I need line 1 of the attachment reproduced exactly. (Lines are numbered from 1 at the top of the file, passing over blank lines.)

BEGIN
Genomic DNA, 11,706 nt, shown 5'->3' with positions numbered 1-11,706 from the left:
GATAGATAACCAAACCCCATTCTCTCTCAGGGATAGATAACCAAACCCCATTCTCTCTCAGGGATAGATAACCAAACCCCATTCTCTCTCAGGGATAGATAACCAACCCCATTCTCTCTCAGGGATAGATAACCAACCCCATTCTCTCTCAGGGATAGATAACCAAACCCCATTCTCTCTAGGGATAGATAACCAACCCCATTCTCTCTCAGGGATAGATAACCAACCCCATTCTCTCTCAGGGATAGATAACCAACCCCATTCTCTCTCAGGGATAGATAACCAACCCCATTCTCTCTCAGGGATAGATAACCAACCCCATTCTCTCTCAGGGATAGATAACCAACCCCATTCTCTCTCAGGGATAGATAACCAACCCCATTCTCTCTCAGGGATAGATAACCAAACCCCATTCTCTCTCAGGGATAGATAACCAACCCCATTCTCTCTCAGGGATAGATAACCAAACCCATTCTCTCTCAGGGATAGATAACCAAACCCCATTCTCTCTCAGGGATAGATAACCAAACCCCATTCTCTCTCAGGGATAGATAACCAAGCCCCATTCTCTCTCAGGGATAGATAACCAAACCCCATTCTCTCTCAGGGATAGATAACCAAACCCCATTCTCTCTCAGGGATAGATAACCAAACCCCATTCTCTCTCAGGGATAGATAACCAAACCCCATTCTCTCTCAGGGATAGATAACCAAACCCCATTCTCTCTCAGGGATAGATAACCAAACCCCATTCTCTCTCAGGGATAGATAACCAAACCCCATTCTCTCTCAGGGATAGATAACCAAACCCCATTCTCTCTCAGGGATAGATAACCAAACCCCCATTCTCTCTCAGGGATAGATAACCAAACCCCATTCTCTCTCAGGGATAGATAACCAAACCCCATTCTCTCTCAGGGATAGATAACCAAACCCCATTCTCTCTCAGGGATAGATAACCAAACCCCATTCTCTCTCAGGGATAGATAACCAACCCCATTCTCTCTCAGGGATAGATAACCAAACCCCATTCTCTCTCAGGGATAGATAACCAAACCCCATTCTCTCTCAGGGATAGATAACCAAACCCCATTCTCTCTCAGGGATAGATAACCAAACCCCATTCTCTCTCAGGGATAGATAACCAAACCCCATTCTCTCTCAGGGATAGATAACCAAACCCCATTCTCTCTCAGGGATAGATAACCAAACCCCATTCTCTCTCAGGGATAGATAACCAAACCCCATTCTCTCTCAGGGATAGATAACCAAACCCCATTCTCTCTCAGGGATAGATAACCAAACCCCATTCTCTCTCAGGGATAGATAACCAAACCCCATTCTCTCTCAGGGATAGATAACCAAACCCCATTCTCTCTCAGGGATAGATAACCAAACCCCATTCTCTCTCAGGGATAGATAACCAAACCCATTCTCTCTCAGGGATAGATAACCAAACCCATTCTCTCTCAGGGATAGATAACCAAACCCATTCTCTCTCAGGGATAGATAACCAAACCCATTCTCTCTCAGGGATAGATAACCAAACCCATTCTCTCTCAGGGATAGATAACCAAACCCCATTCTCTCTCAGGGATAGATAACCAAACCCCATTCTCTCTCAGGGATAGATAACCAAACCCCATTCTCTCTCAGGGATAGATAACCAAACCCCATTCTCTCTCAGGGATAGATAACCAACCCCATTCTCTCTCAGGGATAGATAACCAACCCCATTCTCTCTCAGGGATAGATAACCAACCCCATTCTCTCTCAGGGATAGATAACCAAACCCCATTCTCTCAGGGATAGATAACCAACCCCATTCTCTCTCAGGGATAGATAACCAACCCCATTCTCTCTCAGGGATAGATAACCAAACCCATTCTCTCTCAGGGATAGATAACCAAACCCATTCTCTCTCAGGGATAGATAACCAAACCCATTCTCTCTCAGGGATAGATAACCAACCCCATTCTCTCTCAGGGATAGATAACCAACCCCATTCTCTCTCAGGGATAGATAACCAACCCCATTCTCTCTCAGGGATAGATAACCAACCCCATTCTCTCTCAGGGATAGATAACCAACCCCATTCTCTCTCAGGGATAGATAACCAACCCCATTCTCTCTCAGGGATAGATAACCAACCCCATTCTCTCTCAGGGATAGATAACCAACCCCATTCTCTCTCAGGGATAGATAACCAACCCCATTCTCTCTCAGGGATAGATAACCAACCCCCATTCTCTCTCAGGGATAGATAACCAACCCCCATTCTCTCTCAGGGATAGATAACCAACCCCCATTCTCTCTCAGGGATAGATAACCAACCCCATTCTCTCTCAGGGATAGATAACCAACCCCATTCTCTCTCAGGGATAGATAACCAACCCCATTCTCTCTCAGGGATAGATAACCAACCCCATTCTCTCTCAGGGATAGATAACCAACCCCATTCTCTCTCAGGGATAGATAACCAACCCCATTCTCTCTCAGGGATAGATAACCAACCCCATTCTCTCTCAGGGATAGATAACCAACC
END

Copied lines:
Genomic DNA, 11,706 nt, shown 5'->3' with positions numbered 1-11,706 from the left: